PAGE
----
Making Things Right

By June 6, 2017symposium
What an action packed few weeks of learning and sharing it has been for the Networks. There have been a number of regional celebrations taking place over the last few days or coming up soon, with school teams sharing their inquiry learning and celebrating how connected learning matters and how this has the potential to “make things right” for our students and communities.  
Those who attended the 2017 NOII Symposium (or followed us on Twitter at #noii2017) will surely remember the significance of “making things right” and how Kaleb Child explained this as being our collective responsibility for our children, as well as recognizing the “racism of low expectations.” Indeed, many of the presenters, school presentations, ignite sessions and flash chats addressed this challenge throughout the 3 day event. 
And this is what the Network is all about – and what the Symposium hopes to accomplish each year. It’s about coming together and working hard to address how to improve the outcomes and lived experiences of our learners. It’s about EVERY learner crossing the stage with dignity, purpose and options. All learners (kids and adults) leaving the school more curious than when they arrived. And ALL learners gaining knowledge and respect for Indigenous ways of knowing. We hope you felt these “reverberations” as you participated in the Symposium this year. Here are some comments we received through our feedback survey:
“As for ideas that resonated with me… so many! My biggest one that I came back with and spoke with my District Principal about was the fact that Spirals brings the focus back to the students. It isn’t about teachers’ professional “development”. Instead it is about being reflective educators engaging in “professional learning” in responsive ways to meet the needs of our students. It places the students at the centre of all learning, including the teachers.”
“The power of grassroots, teacher-led development of practice is a force unstoppable. It was a great first experience with the Symposium. One veteran participant described it as coming home to a family of like-minded educators.”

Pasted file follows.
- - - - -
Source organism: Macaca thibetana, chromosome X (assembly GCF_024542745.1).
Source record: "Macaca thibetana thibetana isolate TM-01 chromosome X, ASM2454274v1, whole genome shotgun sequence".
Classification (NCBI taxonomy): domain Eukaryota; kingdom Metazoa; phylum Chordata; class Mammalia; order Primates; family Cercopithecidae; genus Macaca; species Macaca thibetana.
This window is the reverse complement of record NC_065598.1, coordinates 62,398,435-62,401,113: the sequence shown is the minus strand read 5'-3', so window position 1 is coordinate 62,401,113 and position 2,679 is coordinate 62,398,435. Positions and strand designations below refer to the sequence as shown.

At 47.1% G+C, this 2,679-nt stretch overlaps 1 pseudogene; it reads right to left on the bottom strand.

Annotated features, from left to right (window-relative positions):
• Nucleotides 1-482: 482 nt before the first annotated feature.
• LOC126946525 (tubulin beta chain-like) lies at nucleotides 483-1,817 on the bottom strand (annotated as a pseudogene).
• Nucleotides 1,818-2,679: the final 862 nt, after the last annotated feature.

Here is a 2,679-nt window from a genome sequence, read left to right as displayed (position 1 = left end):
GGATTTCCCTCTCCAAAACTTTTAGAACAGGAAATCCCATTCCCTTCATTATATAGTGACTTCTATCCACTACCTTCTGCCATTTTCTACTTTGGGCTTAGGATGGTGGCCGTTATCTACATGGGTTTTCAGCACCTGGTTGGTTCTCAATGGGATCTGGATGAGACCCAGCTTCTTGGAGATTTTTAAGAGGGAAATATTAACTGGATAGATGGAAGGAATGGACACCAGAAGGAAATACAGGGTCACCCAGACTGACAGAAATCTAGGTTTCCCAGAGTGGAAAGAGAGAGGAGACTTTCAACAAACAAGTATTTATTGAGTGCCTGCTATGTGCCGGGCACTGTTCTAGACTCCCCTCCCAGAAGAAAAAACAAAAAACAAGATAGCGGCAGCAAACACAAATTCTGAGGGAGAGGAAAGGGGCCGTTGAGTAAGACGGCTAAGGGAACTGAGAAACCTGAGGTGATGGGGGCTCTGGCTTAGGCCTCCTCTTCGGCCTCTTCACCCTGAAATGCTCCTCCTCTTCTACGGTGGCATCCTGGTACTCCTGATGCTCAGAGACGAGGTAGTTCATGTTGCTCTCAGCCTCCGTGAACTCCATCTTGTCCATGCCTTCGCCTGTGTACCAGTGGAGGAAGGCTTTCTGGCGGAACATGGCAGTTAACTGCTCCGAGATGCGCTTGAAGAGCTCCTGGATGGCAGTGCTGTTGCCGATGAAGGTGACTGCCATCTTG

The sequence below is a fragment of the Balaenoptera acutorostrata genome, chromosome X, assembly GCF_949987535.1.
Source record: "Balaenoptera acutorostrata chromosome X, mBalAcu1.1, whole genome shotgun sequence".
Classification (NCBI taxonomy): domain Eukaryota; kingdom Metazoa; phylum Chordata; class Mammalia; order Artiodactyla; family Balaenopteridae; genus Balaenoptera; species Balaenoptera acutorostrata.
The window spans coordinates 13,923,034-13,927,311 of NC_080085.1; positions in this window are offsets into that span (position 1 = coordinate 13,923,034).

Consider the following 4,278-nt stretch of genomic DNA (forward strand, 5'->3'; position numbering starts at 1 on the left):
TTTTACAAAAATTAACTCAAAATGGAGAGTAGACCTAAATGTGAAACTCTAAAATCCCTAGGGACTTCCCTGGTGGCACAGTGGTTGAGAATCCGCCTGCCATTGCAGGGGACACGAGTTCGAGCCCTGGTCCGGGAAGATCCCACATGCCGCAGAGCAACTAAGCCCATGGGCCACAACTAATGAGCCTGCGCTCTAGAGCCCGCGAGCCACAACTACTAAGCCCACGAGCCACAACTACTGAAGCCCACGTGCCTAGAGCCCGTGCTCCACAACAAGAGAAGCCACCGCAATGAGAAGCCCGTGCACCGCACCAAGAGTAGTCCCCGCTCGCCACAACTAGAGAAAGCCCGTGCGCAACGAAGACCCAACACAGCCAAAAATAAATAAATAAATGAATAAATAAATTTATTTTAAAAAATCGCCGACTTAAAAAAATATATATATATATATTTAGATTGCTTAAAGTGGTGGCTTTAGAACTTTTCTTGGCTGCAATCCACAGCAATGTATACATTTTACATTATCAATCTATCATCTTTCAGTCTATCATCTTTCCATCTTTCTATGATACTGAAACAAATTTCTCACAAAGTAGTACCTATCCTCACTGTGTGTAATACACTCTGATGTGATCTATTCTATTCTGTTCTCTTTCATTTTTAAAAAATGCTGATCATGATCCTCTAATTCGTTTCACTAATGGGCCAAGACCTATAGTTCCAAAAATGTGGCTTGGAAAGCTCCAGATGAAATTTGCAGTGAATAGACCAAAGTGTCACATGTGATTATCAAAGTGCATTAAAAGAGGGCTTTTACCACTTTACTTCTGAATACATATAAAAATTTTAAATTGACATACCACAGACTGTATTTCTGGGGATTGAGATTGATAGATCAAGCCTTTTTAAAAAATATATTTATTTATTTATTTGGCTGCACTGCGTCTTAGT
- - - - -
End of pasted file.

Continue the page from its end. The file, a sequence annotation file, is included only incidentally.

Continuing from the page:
“What jazzed me was the diversity of ideas, the push to go to the next level. Only my second time attending, but by the end exhausted and invigorated at the same time! The importance of keeping it up, pushing through the moments of exasperation and helping each student believe they can be successful, then helping them find that success.”
“The symposium was so inspiring and energizing – it has really given me the push I needed to finish the year off strong, and to plan for the year ahead. I have already begun making connections with other educators and outside groups in order to get our outdoor classroom, and outdoor education program as a whole, rolling for next year.”
“I am changing my job description to inquiry and innovation leader, along with my 2 new teaching partners!”
“Every single person who came was genuinely on the paddling team – from the Yukon, BC, Alberta, New Zealand, Australia, Oakland, Montreal… it was spirit lifting to know so many people who care so deeply – and also who know how to play.”
“I left in a state of awe, gratitude and wonder. My learning will reverberate for months and years to come. Thank you all!”
“Excellent arrangement of speakers, musicians and story tellers. Food was lovely, venue was fabulous, content was rich and evoked curiosity. I have indeed left more curious than when I came – and I came in with a dozen questions! Thanks for the fabulous sessions! Well done.”
We are extremely grateful to those who contributed their time to the event through presentations, leading flash chats, volunteering, and being fully engaged in lively discussions over the course of 3 days. Several presentations and highlights from the Symposium have now been posted on our website here. Some shared comments are also captured below and through #noii2017

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